1. The offensive line features only one returning starter, but the fivesome will be rounded out by guys who were at least No. 2 on the depth chart last season. So maybe not a lot of starting experience, but a good amount of snaps. Plus, coach Joe Wickline has become known for assembling cohesive units up front. And if the line isn’t called on for extended pass protection plays or smash-mouth power rushing, that could mask some issues that might exist.
2. Yes, Weeden is unproven in the grand scheme of things, but when he has gotten in, he’s looked really go0d. The game-winning touchdown pass against Colorado was a thing of beauty; rolling out, throwing on the run off his back foot and lofting the ball perfectly to the corner of the endzone. And this wasn’t any short throw, either. The play was scored as a 28-yard touchdown pass, but the ball traveled about 45 yards in the air. Weeden was everyone’s choice — except for Gundy — to be Zac Robinson’s backup last year, based on his arm strength and demeanor. Given the chance, he excelled. So what’s to say he won’t excel now, in a quarterback-friendly offense?
3. Perhaps no wide receivers stepped up last year, but no wide receiver really had the chance to step up. They all started the year knowing they weren’t the man. None of them really had the chance to build a rapport with Robinson in spring or fall camp, because everyone knew the only rapport that counted was the one between Robinson and Bryant. And none really had a chance to catch too many passes in the first few games of the year, since Robinson threw almost exclusively to Bryant. But this season, OSU might not even need one receiver to be the man. They just need three or four to be dependable when called upon. Plus, if you believe, like I do, that Kendall Hunter is a special talent, getting him 25 to 35 touches a game should be mandatory, further taking pressure off the wide receivers.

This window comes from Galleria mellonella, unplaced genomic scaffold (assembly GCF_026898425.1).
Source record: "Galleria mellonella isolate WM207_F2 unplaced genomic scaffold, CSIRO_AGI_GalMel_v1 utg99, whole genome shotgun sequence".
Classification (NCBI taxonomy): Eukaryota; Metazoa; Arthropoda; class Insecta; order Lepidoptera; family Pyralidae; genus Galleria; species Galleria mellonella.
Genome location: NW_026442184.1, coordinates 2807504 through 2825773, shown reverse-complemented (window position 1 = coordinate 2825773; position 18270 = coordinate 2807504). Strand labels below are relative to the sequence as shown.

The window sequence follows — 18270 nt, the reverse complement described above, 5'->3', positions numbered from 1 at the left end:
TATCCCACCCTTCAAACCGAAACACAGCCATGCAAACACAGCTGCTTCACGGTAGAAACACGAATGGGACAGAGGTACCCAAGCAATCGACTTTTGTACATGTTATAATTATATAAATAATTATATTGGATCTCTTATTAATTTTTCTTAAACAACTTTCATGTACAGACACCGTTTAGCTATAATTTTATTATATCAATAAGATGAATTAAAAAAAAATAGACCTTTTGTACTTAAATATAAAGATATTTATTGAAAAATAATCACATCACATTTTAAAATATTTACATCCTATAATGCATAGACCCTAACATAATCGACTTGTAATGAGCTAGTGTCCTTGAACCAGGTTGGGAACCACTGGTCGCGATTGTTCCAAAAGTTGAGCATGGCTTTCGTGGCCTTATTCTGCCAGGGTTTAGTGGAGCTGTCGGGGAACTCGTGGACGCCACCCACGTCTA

4. OSU isn’t the only team to struggle when installing a new offense — just look at Michigan and Auburn in the past few years. Heck, Auburn even fired its offensive coordinator half-way through his first year when his offensive scheme didn’t set the SEC on fire. So why will OSU be different this year? Because Holgorsen’s offenses have been absolute machines in his first year in charge. During the 2007 Texas Tech season, Holgorsen’s first and only as offensive coordinator there, the Red Raiders averaged 40.1 points per game, putting 75 on the board in one game. During Houston’s 2008 season, Holgorsen’s first as OC there, the Cougars did better, averaging 40.6 points per game, including one 70-point outburst. By comparison, in 2005, the first year with Fedora at the controls, OSU averaged 20.2 points a game. But 2005 was Gundy’s first year, as well, so not only was the team adjusting to a new offensive scheme, they were adjusting to a new everything. There’s much more continuity and familiarity in the program now, and that should aide what Holgorsen’s trying to do. Not only that, as time has proven, Fedora wasn’t blessed with what you would call the world’s most accurate passer to run his offense in 2005. Holgorsen may have an edge if the Weeden that we’ve seen proves to be the Weeden we see every week.
So there you have it. Four good reasons why the offense may struggle, and four good arguments why it could click. When I add it all up, I think there’s a good chance the “explosive” tag might not be too far off.
Wait a minute, did I just get hooked in again with dreams of OSU football greatness? Sometimes with OSU football, if you don’t have optimism, you don’t have much else.